As an aside, the Great Lakes are just one area on the planet with coasts, what about all the rest? Are we going to start factoring in cost to keep beaches livable? Or?

House - Sarah FitzSimons

Categories
Chicago-esque environment

A Terrifying Interview About Lake Michigan

You Got To Try To See A Little Further

Edward McClelland of Chicago magazine reports:

In 2013, Lake Michigan reached its all-time recorded low, forcing ships to carry less cargo and leaving docks high and dry. Now, just seven years later, the lake is approaching its all-time high. Earlier this month, waters from a January 11 storm tore up the lakefront path, temporarily shut down portions of Lake Shore Drive, and forced the permanent closure of three Rogers Park beaches, which will now be covered with protective riprap.

Dan Egan, a Milwaukee Journal-Sentinel reporter and author of The Death and Life of the Great Lakes, gave a talk at the Harold Washington Library four days after that storm. He spoke about climate change’s contribution to the lake’s rapid fall and rise, and why this is particularly threatening to low-lying Chicago. This week, I spoke with Egan about that same topic in more depth.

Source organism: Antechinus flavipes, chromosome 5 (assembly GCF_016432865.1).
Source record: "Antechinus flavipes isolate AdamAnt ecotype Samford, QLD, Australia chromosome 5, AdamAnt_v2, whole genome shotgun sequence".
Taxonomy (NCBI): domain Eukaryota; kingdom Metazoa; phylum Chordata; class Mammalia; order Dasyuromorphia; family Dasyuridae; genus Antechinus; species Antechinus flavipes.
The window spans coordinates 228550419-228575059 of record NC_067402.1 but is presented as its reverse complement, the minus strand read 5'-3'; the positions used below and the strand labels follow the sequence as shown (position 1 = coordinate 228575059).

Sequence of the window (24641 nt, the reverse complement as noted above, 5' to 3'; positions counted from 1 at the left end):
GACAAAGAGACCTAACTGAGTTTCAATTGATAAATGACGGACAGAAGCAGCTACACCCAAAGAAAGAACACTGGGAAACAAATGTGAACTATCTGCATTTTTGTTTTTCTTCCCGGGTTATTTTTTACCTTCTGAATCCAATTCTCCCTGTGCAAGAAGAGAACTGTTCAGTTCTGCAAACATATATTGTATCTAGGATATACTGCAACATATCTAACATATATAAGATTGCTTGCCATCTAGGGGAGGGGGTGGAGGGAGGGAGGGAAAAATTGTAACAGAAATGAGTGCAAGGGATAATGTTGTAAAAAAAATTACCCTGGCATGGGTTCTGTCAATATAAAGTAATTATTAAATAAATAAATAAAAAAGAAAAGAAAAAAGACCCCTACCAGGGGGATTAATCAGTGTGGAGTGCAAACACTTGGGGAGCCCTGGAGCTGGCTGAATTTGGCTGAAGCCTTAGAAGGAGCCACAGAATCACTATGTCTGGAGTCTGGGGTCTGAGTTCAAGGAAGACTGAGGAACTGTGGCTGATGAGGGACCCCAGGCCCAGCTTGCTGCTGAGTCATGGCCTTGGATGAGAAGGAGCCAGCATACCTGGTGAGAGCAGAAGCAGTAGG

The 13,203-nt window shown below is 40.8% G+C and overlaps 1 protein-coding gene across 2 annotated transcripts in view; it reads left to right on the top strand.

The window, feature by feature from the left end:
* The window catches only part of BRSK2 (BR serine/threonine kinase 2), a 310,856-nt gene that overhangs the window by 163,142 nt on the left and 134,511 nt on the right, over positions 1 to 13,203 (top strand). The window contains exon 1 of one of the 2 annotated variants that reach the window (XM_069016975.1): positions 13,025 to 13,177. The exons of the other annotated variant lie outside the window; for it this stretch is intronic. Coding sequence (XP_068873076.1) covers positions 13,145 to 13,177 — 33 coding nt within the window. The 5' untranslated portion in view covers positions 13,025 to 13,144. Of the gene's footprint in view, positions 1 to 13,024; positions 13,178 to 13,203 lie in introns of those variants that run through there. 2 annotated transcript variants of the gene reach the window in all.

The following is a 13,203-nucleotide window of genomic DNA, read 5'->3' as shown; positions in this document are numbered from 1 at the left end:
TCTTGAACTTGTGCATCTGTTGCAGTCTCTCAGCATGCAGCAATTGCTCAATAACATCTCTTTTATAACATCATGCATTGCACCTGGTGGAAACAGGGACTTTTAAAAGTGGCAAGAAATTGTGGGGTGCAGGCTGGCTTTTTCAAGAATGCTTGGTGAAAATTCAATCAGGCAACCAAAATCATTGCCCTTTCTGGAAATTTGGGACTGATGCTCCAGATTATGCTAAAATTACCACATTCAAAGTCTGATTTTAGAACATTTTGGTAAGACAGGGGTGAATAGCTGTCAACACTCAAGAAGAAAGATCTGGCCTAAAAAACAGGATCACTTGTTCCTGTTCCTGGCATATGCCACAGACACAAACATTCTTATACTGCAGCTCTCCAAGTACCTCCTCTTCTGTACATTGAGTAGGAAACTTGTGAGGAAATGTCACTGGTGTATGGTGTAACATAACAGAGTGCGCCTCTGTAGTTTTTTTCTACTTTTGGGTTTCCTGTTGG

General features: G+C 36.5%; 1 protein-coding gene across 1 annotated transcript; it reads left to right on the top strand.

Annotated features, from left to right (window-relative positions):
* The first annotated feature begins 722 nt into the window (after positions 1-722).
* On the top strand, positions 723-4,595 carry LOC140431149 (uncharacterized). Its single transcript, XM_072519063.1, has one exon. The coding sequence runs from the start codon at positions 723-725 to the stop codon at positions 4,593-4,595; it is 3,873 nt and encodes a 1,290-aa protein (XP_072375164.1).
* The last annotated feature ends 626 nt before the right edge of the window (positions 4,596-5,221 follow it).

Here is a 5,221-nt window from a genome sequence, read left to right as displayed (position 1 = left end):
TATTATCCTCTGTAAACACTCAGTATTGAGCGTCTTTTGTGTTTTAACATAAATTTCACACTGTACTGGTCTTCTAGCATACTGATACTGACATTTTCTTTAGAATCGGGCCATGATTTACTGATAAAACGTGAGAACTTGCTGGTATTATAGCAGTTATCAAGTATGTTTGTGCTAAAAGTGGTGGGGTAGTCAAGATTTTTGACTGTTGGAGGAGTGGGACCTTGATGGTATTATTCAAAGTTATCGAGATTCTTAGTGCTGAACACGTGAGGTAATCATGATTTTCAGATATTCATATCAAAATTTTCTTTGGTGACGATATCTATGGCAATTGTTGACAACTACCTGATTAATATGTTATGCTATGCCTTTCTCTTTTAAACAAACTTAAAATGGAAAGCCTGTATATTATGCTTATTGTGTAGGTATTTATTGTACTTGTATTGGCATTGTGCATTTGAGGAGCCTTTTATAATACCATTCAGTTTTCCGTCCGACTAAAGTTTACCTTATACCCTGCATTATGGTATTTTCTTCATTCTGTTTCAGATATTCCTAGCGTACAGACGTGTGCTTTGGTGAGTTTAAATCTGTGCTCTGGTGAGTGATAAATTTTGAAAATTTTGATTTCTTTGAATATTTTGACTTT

(click here to continue reading A Terrifying Interview About Lake Michigan | Chicago magazine | Politics & City Life January 2020.)

Preferential Treatment

Fascinating interview, worth a read. One snippet that has been haunting me a bit:

EM: Over the years, Chicago built its shoreline outward into Lake Michigan using thousands of acres of landfill. Would we still have these problems if we had our original, natural shoreline?

I think the problems would be worse. Chicago was kind of a sag. It was lowland. It was built up — that’s why Chicago is where it is. It doesn’t take a lot of imagination to put three more feet of water into that lake. Just think: we’ve been up six feet since 2013. What if we went up six feet from 2020?